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Social Learning and Peer Effects in Consumption: Evidence from Movie Sales

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  • Enrico Moretti

Abstract

Using box-office data for all movies released between 1982 and 2000, I test the implications of a simple model of social learning in which the consumption decisions of individuals depend on information they receive from their peers. The model predicts different box office sales dynamics depending on whether opening weekend demand is higher or lower than expected. I use a unique feature of the movie industry to identify ex-ante demand expectations: the number of screens dedicated to a movie in its opening weekend reflects the sales expectations held by profit-maximizing theater owners. Several pieces of evidence are consistent with social learning. First, sales of movies with positive surprise and negative surprise in opening weekend demand diverge over time. If a movie has better than expected appeal and therefore experiences larger than expected sales in week 1, consumers in week 2 update upward their expectations of quality, further increasing week 2 sales. Second, this divergence is small for movies for which consumers have strong priors and large for movies for which consumers have weak priors. Third, the effect of a surprise is stronger for audiences with large social networks. Finally, consumers do not respond to surprises in first week sales that are orthogonal to movie quality, like weather shocks. Overall, social learning appears to be an important determinant of sales in the movie industry, accounting for 38% of sales for the typical movie with positive surprise. This implies the existence of a large "social multiplier'' such that the elasticity of aggregate demand to movie quality is larger than the elasticity of individual demand to movie quality.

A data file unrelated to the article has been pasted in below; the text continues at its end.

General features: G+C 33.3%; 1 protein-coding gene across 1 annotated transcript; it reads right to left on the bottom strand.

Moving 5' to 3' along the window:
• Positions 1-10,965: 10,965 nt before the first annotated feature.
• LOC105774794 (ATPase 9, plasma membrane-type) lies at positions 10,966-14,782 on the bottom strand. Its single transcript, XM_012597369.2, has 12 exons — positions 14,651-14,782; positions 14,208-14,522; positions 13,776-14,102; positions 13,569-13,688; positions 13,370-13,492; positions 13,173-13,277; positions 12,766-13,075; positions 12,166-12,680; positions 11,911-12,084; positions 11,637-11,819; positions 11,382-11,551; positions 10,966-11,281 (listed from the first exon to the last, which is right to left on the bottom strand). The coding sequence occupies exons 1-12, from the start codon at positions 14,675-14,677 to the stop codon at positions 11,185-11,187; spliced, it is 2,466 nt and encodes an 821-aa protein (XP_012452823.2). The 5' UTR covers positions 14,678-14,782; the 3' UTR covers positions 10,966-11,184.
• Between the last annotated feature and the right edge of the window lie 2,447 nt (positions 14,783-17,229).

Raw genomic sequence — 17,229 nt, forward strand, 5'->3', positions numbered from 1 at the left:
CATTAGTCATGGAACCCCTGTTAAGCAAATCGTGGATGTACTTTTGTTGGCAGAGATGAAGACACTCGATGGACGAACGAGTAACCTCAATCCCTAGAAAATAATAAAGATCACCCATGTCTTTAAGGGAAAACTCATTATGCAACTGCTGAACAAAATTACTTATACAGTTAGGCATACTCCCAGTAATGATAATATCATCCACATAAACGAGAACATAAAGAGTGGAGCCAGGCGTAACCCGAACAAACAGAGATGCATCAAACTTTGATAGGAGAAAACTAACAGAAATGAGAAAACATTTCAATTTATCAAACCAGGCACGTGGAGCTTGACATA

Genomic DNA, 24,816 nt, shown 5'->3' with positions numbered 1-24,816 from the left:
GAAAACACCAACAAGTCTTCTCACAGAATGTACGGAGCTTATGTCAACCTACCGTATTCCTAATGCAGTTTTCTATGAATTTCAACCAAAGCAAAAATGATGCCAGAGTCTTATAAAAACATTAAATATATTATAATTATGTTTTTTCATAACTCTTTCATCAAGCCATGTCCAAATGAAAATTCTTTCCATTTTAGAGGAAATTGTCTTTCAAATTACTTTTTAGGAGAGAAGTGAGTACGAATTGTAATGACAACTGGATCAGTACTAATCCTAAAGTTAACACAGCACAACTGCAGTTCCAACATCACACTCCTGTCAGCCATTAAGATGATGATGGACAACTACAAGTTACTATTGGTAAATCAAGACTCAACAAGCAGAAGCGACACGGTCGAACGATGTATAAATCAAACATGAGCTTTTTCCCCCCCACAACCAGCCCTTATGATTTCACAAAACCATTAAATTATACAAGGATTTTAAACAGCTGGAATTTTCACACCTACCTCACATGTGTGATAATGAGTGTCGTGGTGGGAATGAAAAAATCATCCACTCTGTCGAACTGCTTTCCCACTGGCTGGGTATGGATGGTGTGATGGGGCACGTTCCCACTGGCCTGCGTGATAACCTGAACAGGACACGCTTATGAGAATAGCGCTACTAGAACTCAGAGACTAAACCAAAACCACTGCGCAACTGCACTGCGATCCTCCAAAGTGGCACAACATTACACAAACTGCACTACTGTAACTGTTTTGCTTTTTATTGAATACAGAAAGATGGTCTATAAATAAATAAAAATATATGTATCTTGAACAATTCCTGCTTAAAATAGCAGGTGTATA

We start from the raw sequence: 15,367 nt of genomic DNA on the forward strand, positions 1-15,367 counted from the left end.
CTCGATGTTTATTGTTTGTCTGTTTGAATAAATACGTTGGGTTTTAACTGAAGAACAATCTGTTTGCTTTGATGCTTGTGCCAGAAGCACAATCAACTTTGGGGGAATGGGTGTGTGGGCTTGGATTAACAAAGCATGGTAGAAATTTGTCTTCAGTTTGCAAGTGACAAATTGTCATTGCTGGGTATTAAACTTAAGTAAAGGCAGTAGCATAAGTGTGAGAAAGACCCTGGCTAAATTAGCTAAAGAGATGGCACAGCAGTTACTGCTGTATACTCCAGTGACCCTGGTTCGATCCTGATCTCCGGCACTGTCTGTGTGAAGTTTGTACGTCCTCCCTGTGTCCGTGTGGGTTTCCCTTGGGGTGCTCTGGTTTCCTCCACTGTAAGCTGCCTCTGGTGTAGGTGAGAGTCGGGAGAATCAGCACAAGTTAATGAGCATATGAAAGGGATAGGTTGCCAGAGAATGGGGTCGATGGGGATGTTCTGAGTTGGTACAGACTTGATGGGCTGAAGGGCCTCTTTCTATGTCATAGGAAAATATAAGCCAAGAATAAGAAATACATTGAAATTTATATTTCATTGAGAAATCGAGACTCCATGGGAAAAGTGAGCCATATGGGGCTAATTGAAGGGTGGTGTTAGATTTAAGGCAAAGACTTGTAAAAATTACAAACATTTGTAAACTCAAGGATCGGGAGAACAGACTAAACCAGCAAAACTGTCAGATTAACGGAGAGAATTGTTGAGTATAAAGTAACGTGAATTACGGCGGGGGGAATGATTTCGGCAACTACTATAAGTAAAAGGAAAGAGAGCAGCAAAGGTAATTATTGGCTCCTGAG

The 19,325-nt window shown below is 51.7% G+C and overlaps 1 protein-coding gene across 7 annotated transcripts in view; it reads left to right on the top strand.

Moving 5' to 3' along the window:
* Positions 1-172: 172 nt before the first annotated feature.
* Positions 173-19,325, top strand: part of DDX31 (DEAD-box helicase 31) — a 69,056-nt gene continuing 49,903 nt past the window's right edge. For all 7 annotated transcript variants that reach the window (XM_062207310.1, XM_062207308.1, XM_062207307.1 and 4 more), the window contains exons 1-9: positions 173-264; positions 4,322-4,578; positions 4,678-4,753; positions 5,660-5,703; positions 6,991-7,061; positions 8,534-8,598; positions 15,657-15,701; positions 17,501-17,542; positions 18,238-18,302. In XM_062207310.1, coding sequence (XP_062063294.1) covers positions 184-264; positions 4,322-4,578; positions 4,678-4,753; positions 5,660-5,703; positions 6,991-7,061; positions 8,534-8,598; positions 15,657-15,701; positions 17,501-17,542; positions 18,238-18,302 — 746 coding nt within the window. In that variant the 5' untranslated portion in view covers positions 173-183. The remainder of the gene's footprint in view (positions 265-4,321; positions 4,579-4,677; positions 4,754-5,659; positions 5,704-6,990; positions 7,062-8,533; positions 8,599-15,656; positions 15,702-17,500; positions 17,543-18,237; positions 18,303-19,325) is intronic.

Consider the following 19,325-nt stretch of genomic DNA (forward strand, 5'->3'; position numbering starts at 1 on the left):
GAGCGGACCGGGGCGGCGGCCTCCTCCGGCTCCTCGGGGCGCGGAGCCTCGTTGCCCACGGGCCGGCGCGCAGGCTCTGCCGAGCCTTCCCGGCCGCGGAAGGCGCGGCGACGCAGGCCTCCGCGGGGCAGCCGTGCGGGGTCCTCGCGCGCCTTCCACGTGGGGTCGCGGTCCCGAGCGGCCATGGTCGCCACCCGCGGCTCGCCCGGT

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Paper provided by National Bureau of Economic Research, Inc in its series NBER Working Papers with number 13832.

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Date of creation: Mar 2008
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Publication status: published as Enrico Moretti, 2011. "Social Learning and Peer Effects in Consumption: Evidence from Movie Sales," Review of Economic Studies, Oxford University Press, vol. 78(1), pages 356-393.
Handle: RePEc:nbr:nberwo:13832

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Cited by:
  1. Enrico Moretti, 2008. "Social Learning and Peer Effects in Consumption: Evidence from Movie Sales," NBER Working Papers 13832, National Bureau of Economic Research, Inc.
  2. Lacetera, Nicola & Macis, Mario & Mele, Angelo, 2014. "Viral Altruism? Generosity and Social Contagion in Online Networks," IZA Discussion Papers 8171, Institute for the Study of Labor (IZA).
  3. Gordon Dahl & Stefano DellaVigna, 2007. "Does Movie Violence Increase Violent Crime?," Levine's Working Paper Archive 122247000000001778, David K. Levine.
  4. Jordi McKenzie & W. Walls, 2013. "Australian films at the Australian box office: performance, distribution, and subsidies," Journal of Cultural Economics, Springer, vol. 37(2), pages 247-269, May.
  5. Ziebarth, N. R.; & Schmitt, M.; & Karlsson, M.;, 2013. "The short-term population health effects of weather and pollution: implications of climate change," Health, Econometrics and Data Group (HEDG) Working Papers 13/34, HEDG, c/o Department of Economics, University of York.
  6. Giacomo De Giorgi & Michele Pellizzari, 2013. "Understanding Social Interactions: Evidence from the Classroom," NBER Working Papers 19202, National Bureau of Economic Research, Inc.
  7. Andrew T. Ching & Tülin Erdem & Michael P. Keane, 2013. "Learning Models: An Assessment of Progress, Challenges and New Developments," Economics Papers 2013-W07, Economics Group, Nuffield College, University of Oxford.
  8. Gnidchenko, Andrey, 2013. "Зарубежные (1913-2013 Гг.) И Российские (1992-2013 Гг.) Кинофильмы: Основные Характеристики, Тенденции И Взаимосвязи
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    ," MPRA Paper 48391, University Library of Munich, Germany.
  9. Ohio University & Department of Economics & Hailey Hayeon Joo, 2009. "Social Learning and Optimal Advertising in the Motion Picture Industry," 2009 Meeting Papers 513, Society for Economic Dynamics.

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